Vintage (Random House AU)
Copy courtesy of the publisher via NetGalley
Georgina Ferrars awakes to find herself in a private asylum with absolutely no memory of how she came to be there. Although she apparently checked herself in as a ‘voluntary patient’ when she wants to leave she is persuaded not to by the doctor. Although she remembers her name and bits and pieces about her life are coming back to her, the doctor in charge tells her that she checked in under another name.
Georgina is an orphan who has been living with her uncle in London. She beseeches the doctor to contact her uncle, who must surely be missing her by now. The doctor does so but then he receives a telegram back saying that the woman in the asylum cannot possibly be Georgina Ferrars because Georgina is currently at his home in London with him and has not been missing at all. Georgina is stunned – she cannot imagine how this could possibly have happened. The doctor even visits the home of her uncle himself and assures her that yes, he did see a young woman there who was Georgina Ferrars and spoke with the staff present and they all said that Georgina had not been missing. Because of his young patient’s ‘fragile mind’ the doctor chooses to keep the woman who believes that she is Georgina in the asylum, sectioning her himself.
Georgina knows that something has gone terribly wrong. She knows who she is, she remembers her mother, her childhood, even her uncle but there are definitely things after that that are a blank. She still has no memory of how she came to be at the asylum and what had convinced her to check herself in. If she is Georgina then who is the woman at her uncle’s home and what is her motive for being there and claiming to be Georgina? And if she is not Georgina then who is she? And what is wrong with her? The questions whirr around in her mind as she copes with the daily rituals of being in the asylum. Although the therapy is gentle and it’s not as bleak as some similar institutions, Georgina slowly uncovers the secrets behind its hidden doors and just why she’s there – and what they plan to do to her.
I was super keen to read Asylum because along with amnesia, a mental asylum setting is definitely one of my favourite things. This one starts off well – this is set back in late Victorian times in England so anyone even remotely showing signs of mental distress was usually locked away in a sanatorium and forgotten about. Medical practices were barbaric and what was the norm then is looked upon with horror and disgust now. However, Georgina lucks out a little – the mental asylum in which she makes up is certainly progressive in most ways although its lead doctor does use some unorthodox treatments, including acting out delusional patients greatest fantasies.
Georgina’s panic upon wakening to find out where she is and that she checked herself in there voluntarily, was excellently done. Her fear and disbelief, her anger and terror were all conveyed brilliantly, as well as her frustration when it became obvious that they didn’t believe her. I found myself getting frustrated on her behalf. As more and more evidence seems to come back that she is not Georgina Ferrars, the spirit and fight slowly goes out of her – but never all the way. She shows such remarkable resilience and cunning when really you couldn’t blame her for just curling up in a ball somewhere and weeping over her lack of fortune. Instead she concentrates on gathering her knowledge, on trying to remember how she came to be there. She has little to go on, other than the fragments of memory in her mind and knowing that somewhere, there is a diary. The woman claiming to be Georgina in her uncle’s home wants it back and Georgina is certain it holds the key to everything – that she really is Georgina, what she’s doing here and exactly who the other woman is. She wants to find it, seeing as she’s sure she would’ve brought it with her and when she does, she’s going to use it in order to secure her freedom.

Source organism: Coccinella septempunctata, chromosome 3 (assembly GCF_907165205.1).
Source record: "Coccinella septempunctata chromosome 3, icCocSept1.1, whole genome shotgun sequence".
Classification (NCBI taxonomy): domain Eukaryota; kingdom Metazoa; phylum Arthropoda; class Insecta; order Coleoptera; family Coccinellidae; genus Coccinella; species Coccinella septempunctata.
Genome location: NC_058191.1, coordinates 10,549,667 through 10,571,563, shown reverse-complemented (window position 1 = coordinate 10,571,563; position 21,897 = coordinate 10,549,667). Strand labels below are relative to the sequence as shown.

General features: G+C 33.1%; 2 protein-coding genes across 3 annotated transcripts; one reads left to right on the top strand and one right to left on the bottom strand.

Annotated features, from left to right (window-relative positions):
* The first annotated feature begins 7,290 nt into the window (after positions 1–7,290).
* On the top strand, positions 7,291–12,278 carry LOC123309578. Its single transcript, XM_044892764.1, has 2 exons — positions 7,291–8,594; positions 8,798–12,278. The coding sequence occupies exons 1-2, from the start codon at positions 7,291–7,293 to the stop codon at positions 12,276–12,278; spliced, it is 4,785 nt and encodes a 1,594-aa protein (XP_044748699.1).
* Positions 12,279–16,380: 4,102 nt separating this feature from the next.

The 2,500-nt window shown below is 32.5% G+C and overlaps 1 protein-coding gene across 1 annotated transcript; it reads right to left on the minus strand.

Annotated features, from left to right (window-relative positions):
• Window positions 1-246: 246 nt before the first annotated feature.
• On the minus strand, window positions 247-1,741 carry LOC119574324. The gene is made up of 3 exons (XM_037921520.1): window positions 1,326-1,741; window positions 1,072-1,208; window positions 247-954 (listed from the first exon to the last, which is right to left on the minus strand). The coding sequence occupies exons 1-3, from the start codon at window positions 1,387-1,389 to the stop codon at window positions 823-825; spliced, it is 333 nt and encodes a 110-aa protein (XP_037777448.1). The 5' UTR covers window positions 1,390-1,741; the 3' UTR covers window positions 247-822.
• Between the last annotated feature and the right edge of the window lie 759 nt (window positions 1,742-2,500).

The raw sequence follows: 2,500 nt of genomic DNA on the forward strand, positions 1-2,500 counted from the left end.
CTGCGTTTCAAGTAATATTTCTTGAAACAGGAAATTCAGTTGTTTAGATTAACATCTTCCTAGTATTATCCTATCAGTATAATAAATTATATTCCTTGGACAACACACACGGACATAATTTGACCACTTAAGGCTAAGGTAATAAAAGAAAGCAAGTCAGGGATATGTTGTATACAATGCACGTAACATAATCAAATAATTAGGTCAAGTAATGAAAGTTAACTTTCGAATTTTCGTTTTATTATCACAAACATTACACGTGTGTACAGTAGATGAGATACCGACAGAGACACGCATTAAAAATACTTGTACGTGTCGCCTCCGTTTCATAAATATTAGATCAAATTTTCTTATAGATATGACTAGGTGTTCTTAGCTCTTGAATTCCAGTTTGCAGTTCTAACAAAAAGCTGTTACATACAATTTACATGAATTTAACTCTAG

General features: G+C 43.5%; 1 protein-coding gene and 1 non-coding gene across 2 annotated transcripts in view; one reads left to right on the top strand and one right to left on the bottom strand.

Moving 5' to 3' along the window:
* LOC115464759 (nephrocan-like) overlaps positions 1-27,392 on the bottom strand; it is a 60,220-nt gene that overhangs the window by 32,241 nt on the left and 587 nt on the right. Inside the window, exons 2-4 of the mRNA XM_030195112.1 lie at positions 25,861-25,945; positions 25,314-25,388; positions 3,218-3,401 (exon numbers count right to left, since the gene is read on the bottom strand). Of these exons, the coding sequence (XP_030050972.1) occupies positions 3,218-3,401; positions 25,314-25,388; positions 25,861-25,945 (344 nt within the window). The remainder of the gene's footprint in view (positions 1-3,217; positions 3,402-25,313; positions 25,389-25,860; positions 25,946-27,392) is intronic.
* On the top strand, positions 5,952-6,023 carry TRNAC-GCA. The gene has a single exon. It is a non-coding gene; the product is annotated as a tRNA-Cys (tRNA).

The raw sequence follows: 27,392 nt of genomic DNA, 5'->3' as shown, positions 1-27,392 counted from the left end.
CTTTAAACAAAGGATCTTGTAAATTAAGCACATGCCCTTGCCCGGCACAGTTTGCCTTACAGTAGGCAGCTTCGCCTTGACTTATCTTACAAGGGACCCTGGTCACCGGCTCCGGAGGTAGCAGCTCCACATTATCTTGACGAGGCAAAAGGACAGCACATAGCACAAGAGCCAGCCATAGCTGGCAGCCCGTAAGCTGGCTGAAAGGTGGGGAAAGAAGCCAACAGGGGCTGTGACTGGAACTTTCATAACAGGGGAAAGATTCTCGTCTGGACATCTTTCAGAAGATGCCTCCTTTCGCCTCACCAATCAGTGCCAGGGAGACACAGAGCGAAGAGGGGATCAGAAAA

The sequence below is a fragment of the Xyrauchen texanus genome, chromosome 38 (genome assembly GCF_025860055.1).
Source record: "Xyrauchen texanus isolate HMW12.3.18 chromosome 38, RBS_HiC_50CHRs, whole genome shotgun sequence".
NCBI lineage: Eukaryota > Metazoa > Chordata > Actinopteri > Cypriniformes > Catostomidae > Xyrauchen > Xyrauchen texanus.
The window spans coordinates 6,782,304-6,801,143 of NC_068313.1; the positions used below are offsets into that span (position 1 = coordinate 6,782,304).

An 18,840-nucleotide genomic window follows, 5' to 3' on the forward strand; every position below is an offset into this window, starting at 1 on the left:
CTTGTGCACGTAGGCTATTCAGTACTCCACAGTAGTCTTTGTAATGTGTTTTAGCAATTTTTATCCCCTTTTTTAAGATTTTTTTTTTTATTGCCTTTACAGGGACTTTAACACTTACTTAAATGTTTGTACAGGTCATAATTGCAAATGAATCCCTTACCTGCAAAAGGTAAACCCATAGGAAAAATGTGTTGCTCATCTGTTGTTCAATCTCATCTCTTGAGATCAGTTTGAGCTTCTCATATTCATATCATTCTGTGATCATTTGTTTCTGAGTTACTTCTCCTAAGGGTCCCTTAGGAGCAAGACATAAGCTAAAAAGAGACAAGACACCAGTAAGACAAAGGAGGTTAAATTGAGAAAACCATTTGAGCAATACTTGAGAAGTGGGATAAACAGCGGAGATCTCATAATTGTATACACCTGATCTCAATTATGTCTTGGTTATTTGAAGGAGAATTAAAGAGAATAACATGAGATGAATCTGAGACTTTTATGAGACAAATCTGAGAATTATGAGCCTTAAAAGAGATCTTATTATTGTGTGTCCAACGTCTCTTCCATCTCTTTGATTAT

I thought that the first probably two thirds of this book really were excellent and I was absolutely riveted. However the latter part and the ending weren’t quite as climactic as I expected and the unravelling of the story didn’t have quite the impact I was after. I would’ve liked a little more time spend on the ending, especially what happened to Georgina after the rather dramatic incident and I wanted to know what she decided to do with her life after all the information came out. Also a lot of the reveals came about by greatly detailed letters and diaries which was awfully convenient. I’ve kept a diary for years on and off but I’ve never recorded my entire day right down to every conversation I’ve had with people, word for word. It was the same for some of the letters that delved deep into the past to help bring about the answers. It made for good reading because it fleshed out a lot of the backstory but there was a part of me that kept thinking about how utterly unlikely it all was.
The Asylum was a good read that kept my attention but I wish more had been made of the creepy setting and that the ending hadn’t been quite so abrupt.
Book #138 of 2013
I’m counting this book towards my participation in the Literary Exploration challenge for mystery. I think the mystery is the strongest part of the novel – is she really Georgina? If not, then who is she? And if she is, who is the woman who claims to be Georgina? This is the